The market for dope would still exist - though under decriminalisation for home growing and personal use the market may be slightly reduced for a time until smokers realised that for a quantity and quality of supply they need to rely on the market.
Conasidering all things Dope - Bill English comments on Drug testing for Benefs
I have to agree with Hone Harawira - Random alcohol and drug testing for ministers attending cabinet meetings and for members going to and from the chamber.
Drink. Drive. Marry. Enlist. Smoke Tobacco. Fornicate. Vote.
Yes, but that's not a particularly useful list. It's pretty easy to stop under-age people from marrying, enlisting or voting because they all involve paperwork and bureaucracy. On the other hand, children do drink, drive, smoke tobacco and fornicate, and the risks associated with their doing so would appear to be higher than for those who are over-age. Thus, I think that the argument that cannabis is less harmful than alchohol is probably a better argument for its decriminalisation for those who might be persuaded in that sort of way.
I always wonder about this. Why do those pushing law reform (campaign wise, i.e. norml) never lead with [Portugal]?
Maybe "the way they use statistics in [Portugal] is different." Or "[New Zealand] is a much smaller country". Or something.
/e wanders off to have a quiet cry for the days when NZ had a Prime Minister who appeared to have ever thought critically and analytically about anything that mattered (i.e. not how to make the most money off forex futures).
smokers realised that for a quantity and quality of supply they need to rely on the market.
change should accommodate the right of adults to grow a minimal number of plants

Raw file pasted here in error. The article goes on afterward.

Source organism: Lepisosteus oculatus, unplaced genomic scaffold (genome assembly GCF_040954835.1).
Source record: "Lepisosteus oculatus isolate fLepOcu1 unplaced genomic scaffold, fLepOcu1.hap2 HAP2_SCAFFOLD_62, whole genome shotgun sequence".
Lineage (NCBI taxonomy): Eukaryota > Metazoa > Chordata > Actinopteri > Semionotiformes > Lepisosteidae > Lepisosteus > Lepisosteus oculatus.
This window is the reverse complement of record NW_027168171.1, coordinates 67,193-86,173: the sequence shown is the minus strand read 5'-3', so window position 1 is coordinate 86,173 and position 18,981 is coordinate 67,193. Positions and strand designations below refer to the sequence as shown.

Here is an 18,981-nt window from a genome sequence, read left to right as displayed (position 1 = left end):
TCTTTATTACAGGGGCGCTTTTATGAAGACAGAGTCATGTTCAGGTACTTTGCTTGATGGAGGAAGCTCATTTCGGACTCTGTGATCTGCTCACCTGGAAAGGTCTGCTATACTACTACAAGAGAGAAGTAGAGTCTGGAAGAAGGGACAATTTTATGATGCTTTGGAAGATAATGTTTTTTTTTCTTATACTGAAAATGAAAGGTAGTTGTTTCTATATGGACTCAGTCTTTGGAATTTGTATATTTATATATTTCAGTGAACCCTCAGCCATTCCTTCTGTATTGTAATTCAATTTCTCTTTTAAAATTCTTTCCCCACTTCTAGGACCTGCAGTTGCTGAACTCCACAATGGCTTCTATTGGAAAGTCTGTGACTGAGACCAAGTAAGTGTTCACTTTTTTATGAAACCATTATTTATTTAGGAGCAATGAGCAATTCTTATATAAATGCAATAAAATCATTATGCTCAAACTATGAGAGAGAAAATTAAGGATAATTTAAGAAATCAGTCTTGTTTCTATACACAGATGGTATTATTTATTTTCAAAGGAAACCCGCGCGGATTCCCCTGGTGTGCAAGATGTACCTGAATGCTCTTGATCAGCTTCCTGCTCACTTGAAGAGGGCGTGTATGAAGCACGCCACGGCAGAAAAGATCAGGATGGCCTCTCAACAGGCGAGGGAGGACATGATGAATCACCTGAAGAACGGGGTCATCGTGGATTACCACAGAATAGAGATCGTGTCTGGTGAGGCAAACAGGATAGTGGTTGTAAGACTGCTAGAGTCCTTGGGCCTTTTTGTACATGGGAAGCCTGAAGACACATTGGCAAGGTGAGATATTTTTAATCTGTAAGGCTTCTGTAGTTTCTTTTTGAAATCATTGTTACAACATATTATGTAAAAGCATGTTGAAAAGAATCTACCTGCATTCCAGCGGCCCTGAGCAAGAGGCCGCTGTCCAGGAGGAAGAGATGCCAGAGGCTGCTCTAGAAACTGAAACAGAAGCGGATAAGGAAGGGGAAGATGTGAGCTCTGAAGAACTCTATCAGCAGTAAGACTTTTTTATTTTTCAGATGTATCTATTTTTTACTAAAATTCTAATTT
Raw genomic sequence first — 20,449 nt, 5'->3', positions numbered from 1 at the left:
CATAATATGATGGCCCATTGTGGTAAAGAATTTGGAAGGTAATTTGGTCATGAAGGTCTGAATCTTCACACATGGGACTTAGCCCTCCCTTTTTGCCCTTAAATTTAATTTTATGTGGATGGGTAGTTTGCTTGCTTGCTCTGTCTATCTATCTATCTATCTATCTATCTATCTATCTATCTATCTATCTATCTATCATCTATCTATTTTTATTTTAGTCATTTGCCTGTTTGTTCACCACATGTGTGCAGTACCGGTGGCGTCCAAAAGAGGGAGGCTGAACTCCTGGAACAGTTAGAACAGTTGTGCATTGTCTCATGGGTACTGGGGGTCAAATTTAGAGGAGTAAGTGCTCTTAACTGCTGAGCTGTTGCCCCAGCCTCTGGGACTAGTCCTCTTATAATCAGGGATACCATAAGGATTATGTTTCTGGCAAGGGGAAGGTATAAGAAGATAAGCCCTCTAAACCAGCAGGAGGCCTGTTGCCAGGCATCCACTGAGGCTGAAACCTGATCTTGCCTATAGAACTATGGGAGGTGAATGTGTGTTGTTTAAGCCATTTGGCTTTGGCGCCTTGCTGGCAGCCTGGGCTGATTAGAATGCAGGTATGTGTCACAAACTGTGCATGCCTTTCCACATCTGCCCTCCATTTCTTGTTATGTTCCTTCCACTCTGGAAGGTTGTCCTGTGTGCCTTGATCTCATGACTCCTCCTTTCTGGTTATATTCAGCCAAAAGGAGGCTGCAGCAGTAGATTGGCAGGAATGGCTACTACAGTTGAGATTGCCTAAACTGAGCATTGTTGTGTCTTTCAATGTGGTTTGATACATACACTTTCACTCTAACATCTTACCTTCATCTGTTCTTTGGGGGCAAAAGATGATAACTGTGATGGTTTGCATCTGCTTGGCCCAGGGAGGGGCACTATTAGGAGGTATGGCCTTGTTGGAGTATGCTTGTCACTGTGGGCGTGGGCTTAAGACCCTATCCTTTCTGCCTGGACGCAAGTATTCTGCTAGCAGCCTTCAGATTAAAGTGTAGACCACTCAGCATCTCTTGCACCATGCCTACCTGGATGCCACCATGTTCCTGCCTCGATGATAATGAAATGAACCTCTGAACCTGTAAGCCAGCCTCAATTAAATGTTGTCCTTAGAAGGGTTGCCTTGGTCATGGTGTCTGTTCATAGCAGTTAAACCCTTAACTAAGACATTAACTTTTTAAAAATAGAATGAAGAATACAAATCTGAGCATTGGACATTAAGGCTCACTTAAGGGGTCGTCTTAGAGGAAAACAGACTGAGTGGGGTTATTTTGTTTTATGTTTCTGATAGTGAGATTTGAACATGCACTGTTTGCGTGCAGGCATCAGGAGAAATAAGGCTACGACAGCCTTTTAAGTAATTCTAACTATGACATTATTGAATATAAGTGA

Excuse my brevity there Dex, I was about to have dinner, I probably could have worded myself better. I envisage ‘the right to grow’ as one (cost saving) aspect of a greater shift, be that medicinal legalisation decriminalisation, what have you . By ‘minimal’ I don’t mean ‘the minimum’, but a reasonable lower end figure, so that 1 person can grow enough cannabis to sate 1 person’s appetite, and if pressed to guess I’d (generously?) expect 4 plants on a rotating perpetual harvest to be sufficient for most. but that’s just an opinion, I believe estimates of quantity rather than categorical dismissal may be more conducive to progress, a key objective being to deflate the black market. Accept the inevitability, list your quite reasonable demands…
or other measurements....
I would volunteer, but I'm focused on achievable objectives- although as indicated, I do support decriminalisation of medicinal cannabis derivatives and would join any lobby for that- and I do agree with the points made earlier about the evolution of social movements,. Taking the LGBT rights movement as an example, the use of amenable and available expertise to substantiate our particular incremental claims is the route we've followed in New Zealand and overseas. It's taken time, but we're now knocking at the door of full LGBT equality rather insistently.
Incidentally, why has no-one brought up the Netherlands in this debate yet? How did they deal with drug law reform in their context?